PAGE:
Kenneth C. Davis's Don't Know Much About... series started with history and now covers an array of topics for adults as well as younger readers to fill in missing gaps in their knowledge.
David Feldman's Imponderables series includes a few I remember reading as a kid. He asks the kinds of questions that may keep you up late at night, but provides answers you can then use to impress your friends. Here are the ones available in ebook form:
- Are Lobsters Ambidextrous? (reprint of When Did Wild Poodles Roam the Earth?, 2006)
- Imponderables: The Solution to the Mysteries of Everyday Life (2004)
- How Does Aspirin Find a Headache? An Imponderables Book (1993)
- When Do Fish Sleep? and Other Imponderables of Everyday Life (1989)
- Why Do Clocks Run Clockwise? and Other Imponderables (1987)
The People's Almanac and The Book of Lists are an ongoing series, first published in the 1970s, by David Wallechinsky and his father Irving Wallace and sister Amy Wallace. Some selections from the Almanac have been republished online with permission. A few examples from the 2005 New Book of Lists are "11 Famous People Who Were Dentists," "27 Things That Fell from the Sky," and "15 Notable Events That Happened Under the Influence of Alcohol."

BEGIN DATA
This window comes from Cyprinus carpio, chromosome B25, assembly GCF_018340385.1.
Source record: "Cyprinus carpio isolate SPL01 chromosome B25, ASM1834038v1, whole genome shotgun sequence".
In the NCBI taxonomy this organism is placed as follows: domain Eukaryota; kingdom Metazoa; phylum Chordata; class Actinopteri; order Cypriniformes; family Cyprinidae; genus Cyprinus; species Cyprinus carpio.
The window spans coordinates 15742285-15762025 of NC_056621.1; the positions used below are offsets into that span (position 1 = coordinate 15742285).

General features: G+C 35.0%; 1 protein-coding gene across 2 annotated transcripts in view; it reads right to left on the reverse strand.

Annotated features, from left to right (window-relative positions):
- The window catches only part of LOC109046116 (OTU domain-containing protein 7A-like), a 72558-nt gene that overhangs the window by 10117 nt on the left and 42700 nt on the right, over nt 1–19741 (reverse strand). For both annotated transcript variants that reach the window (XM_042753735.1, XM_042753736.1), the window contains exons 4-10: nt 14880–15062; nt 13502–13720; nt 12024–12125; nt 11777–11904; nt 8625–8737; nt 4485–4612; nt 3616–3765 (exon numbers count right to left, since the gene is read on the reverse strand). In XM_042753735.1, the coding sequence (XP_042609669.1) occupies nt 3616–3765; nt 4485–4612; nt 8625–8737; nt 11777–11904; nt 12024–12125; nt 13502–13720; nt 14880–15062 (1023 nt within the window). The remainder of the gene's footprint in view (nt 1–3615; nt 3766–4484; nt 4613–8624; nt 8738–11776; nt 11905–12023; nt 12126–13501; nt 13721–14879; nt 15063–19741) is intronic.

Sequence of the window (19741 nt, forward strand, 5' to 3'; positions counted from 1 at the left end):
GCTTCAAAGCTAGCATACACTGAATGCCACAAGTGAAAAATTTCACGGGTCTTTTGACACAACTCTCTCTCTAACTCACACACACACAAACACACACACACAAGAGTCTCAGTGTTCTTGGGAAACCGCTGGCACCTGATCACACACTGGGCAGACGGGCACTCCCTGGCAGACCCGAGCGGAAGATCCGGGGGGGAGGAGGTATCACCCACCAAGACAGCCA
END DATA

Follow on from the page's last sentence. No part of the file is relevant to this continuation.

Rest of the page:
Listomania: A World of Fascinating Facts in Graphic Detail puts a visual spin on some informative lists, such as "13 Colors Crayola Has Retired" and "21 Micronations."
Of course as almanacs go, there is always The World Almanac and Book of Facts and the Old Farmer's Almanac (now also available as an ebook). Or if you are training for JEOPARDY!, take a few lessons from the master himself.